Factual Findings in Student Loan Discharge Case Reviewed for Clear Error

Posted by NCBRC - May 28, 2013

Dischargeability of student loans is often determined by application of the test set forth in 1987 case of Brunner v. New York Higher Education Services Corp., 831 F.2d 395 (2d Cir.). The Ninth Circuit recently discussed the proper standard of review when the third prong of that test—good faith—is at issue. Hedlund v. ECMC, No. 12-35258 (9th Cir. May 22, 2013).

The debtor incurred the student loan debts at issue through the Pennsylvania Higher Education Assistance Agency (PHEAA) when he was a law student. After three unsuccessful attempts to pass the bar exam, the debtor could not find a job with a salary sufficient to repay the loans at the rates demanded. Therefore, he sought and obtained hardship forbearances on the loans. He later sought to consolidate the loans but the paperwork evidently was not received by the lender and the loan went into default. He then looked into applying for an Income Contingent Repayment Plan (ICRP) but because the loans were in default, he believed that this option was not available to him and did not apply. The PHEAA offered the debtor two options: 1) pay $10,000 up front and $1,300 for ten months, or 2) pay a lump sum of approximately $80,000, neither of which were feasible for the debtor. PHEAA began garnishing the debtor’s wages and the debtor filed for chapter 7 bankruptcy. PHEAA then offered options requiring repayment over 30 years and involving monthly payments ranging from $307 to $440. The debtor did not pursue any of these options. Instead, debtor filed an adversary proceeding seeking partial discharge of the PHEAA loan.

After trial, the bankruptcy court found that all but $30,000 of the loan was dischargeable. PHEAA appealed and the BAP for the Ninth Circuit reversed and reinstated the entire loan. The Ninth Circuit reversed again and instructed the bankruptcy court to reconsider all the evidence and properly apply the Brunner test. The case was resubmitted to a new bankruptcy judge who reviewed the record of the previous hearings and found all three Brunner factors were present and that all but approximately $32,000 of the loan was dischargeable. On appeal, the district court reviewed these findings de novo, looked at the same evidence that the bankruptcy court had considered, and found that the good faith requirement was not met.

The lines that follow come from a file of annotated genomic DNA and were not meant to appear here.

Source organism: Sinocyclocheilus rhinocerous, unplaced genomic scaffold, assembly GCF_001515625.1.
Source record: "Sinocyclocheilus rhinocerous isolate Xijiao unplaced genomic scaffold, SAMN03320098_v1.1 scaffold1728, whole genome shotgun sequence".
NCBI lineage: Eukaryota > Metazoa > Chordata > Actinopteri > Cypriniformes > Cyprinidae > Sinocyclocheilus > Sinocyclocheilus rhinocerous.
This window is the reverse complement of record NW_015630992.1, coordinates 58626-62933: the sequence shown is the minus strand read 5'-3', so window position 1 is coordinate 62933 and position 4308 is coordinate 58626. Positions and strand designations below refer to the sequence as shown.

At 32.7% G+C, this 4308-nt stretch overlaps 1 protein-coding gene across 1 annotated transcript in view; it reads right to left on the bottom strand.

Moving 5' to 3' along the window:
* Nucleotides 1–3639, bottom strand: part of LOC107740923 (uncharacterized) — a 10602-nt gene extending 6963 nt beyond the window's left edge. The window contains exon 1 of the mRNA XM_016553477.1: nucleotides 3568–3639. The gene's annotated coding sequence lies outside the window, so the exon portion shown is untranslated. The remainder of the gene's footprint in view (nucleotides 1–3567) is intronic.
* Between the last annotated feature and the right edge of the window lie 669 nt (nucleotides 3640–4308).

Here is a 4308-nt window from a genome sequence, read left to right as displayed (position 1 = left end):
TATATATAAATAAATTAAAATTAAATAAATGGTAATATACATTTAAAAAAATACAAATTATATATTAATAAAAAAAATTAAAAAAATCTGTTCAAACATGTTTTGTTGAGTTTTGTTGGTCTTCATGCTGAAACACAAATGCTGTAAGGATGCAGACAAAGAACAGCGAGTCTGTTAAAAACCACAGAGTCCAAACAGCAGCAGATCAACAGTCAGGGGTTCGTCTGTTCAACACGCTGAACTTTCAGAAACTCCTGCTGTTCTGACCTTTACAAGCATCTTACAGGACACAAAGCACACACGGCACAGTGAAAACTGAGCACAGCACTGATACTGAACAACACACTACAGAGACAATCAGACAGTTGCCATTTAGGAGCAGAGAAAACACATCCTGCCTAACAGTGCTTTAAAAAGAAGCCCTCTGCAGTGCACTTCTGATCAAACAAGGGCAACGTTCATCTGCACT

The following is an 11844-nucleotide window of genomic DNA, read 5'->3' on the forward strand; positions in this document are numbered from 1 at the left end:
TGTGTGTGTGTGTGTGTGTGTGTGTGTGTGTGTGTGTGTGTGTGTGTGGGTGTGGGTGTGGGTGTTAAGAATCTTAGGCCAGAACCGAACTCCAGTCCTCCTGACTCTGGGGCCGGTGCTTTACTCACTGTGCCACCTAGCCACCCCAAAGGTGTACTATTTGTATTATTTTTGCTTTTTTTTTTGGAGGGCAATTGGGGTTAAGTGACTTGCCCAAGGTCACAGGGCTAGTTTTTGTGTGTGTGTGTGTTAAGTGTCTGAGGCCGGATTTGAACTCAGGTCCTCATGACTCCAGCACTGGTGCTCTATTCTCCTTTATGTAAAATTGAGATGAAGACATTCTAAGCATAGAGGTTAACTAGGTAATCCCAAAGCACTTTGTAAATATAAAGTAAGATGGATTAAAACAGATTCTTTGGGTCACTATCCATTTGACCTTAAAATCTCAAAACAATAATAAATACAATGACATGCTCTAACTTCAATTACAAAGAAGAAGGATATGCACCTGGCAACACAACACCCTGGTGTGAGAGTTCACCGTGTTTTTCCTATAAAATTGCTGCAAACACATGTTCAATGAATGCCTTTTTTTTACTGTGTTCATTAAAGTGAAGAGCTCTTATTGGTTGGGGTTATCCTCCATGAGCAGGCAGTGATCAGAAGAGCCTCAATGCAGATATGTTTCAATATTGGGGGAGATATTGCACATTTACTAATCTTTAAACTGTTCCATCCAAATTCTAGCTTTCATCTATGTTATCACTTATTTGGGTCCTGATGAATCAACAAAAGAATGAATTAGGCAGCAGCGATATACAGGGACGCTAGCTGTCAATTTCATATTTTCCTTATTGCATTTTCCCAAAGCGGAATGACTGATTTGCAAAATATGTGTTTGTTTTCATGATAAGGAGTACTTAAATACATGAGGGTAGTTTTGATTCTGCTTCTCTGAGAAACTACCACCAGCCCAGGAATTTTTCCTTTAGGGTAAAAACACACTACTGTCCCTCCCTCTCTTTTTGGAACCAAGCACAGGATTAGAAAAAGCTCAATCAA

The Ninth Circuit began by confirming its continued adherence to the Brunner test (although the current validity of the test was recently questioned by Judge Pappas’s dissenting opinion in Roth v. ECMC, No. 11-1233 (B.A.P. 9th Cir. Apr. 16, 2013)), noting that the issue of what standard of review to apply to the good faith prong of the that test had never been conclusively determined. It reasoned that good faith includes both legal and factual elements. The relevant legal factors include the debtor’s efforts to obtain employment, maximize income, minimize expenses and negotiate a feasible repayment plan. Whether those elements were properly applied is a legal conclusion to be reviewed de novo. But in this case, the bankruptcy court considered each of these legal elements and the disagreement between the lower courts revolved around the interpretation of the facts within that legal framework. By conducting a de novo review of the facts without deference to the bankruptcy court’s findings, the district court erred. Rather, the Ninth Circuit clarified that so long as the proper factors are considered as a matter of law, a bankruptcy court’s factual findings must be reviewed under a deferential clear error standard. Under that standard, the court found that, while much of the evidence if looked at with a less compassionate eye could have supported a different conclusion, the bankruptcy court’s finding of good faith was not clearly erroneous. In fact, the court noted that other cases relied upon by PHEAA in which good faith was found involved less favorable facts.

Hedlund opinion


Post a Comment

You must be logged in to post a comment.